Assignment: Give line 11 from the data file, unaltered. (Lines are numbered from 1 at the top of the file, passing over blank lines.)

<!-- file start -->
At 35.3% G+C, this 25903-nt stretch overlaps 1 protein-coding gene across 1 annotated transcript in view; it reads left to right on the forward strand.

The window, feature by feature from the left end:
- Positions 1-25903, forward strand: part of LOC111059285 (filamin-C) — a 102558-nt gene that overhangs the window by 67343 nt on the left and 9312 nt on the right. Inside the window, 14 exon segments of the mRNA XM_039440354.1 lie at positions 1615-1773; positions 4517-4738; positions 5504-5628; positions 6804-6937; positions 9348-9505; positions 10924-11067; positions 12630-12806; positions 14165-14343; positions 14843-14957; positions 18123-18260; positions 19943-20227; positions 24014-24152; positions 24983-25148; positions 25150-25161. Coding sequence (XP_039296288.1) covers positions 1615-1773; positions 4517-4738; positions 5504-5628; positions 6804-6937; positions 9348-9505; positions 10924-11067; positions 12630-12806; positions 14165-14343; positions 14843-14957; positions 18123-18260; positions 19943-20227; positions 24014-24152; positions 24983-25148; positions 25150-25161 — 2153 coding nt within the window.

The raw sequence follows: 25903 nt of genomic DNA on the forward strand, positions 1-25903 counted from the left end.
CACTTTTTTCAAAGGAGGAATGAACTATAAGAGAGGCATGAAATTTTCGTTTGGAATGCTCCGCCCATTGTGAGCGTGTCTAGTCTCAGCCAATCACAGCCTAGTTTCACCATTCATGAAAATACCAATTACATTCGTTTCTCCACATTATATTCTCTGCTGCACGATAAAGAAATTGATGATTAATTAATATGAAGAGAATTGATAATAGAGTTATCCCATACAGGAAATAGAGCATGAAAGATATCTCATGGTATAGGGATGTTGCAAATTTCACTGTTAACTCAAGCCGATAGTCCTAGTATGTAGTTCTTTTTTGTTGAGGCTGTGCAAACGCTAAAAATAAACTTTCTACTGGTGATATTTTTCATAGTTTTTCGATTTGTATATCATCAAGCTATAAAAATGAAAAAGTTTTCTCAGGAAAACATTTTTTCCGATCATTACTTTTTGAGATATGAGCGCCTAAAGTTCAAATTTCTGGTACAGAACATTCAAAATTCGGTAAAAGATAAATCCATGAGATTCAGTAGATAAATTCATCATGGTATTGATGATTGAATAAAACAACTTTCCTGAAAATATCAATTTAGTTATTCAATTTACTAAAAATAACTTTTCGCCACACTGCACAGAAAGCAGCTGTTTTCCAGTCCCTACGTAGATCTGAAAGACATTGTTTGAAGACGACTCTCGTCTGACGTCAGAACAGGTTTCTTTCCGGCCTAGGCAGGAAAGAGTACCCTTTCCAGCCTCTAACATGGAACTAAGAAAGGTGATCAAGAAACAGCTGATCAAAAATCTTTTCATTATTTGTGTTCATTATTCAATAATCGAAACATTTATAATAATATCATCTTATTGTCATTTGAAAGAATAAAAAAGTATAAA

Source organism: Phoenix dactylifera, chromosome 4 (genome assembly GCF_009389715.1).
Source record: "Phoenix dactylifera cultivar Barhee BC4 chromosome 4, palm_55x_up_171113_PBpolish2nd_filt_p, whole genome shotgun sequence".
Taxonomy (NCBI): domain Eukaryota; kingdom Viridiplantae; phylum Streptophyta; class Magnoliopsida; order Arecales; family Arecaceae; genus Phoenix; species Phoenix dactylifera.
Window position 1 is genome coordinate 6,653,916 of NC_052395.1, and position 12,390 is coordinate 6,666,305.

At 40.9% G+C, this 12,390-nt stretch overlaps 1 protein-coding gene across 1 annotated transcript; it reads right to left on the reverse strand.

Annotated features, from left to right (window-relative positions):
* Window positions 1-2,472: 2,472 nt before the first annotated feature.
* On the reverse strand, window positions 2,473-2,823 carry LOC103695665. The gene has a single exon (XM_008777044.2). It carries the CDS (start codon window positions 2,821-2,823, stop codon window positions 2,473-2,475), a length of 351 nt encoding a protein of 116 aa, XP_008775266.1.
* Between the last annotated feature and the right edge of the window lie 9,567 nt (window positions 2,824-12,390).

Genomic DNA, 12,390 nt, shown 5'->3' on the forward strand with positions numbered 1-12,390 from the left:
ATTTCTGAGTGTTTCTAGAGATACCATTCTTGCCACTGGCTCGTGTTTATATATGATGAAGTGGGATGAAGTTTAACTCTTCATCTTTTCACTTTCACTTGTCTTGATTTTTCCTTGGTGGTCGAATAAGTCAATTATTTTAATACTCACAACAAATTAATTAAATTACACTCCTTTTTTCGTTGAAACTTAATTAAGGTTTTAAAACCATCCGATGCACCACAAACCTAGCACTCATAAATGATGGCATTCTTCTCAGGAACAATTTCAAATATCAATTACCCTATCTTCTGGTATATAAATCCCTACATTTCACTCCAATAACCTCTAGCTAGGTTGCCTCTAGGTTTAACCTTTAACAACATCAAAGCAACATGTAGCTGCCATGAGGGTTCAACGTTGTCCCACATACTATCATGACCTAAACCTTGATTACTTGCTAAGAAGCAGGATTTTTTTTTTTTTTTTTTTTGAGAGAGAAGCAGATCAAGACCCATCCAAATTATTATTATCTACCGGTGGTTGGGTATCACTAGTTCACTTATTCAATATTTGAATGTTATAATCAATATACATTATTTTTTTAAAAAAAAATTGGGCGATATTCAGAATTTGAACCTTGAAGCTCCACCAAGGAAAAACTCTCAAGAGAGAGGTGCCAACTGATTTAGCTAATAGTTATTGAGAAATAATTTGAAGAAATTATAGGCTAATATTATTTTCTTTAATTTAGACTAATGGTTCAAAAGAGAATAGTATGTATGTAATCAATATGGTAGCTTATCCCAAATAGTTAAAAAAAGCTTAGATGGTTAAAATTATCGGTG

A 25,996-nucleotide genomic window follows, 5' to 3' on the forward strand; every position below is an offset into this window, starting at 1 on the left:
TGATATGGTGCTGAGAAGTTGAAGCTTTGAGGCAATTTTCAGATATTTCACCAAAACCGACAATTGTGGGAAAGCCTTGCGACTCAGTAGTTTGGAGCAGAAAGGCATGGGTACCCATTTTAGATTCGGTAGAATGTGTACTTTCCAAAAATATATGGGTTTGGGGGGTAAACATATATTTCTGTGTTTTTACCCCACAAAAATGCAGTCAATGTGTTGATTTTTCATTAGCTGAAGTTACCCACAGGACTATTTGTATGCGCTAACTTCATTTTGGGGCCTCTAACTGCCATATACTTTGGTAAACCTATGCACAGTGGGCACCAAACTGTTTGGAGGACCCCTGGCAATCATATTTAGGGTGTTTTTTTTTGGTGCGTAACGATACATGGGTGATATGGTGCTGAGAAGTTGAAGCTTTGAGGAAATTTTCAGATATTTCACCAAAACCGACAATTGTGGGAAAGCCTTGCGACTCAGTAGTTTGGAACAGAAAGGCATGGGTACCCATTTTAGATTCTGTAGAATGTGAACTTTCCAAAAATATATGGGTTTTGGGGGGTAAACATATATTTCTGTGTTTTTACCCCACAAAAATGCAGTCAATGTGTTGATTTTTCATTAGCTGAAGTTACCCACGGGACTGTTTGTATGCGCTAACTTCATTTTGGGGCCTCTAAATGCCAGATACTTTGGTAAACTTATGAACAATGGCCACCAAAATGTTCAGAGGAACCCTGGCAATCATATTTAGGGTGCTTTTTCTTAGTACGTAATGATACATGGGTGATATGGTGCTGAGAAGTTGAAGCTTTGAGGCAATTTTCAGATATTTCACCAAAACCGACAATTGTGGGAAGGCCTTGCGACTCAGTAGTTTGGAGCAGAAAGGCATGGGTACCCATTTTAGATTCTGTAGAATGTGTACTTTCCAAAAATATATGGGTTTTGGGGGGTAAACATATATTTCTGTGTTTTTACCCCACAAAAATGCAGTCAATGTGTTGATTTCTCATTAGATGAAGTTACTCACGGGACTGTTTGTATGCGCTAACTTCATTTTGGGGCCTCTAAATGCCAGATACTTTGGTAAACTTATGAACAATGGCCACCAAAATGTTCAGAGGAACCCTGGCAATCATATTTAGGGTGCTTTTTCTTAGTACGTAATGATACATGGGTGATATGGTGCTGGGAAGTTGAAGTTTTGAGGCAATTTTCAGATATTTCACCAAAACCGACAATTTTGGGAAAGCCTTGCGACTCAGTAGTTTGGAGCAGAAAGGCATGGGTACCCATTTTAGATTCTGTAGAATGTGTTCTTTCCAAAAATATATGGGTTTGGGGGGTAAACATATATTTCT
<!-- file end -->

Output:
Annotated features, from left to right (window-relative positions):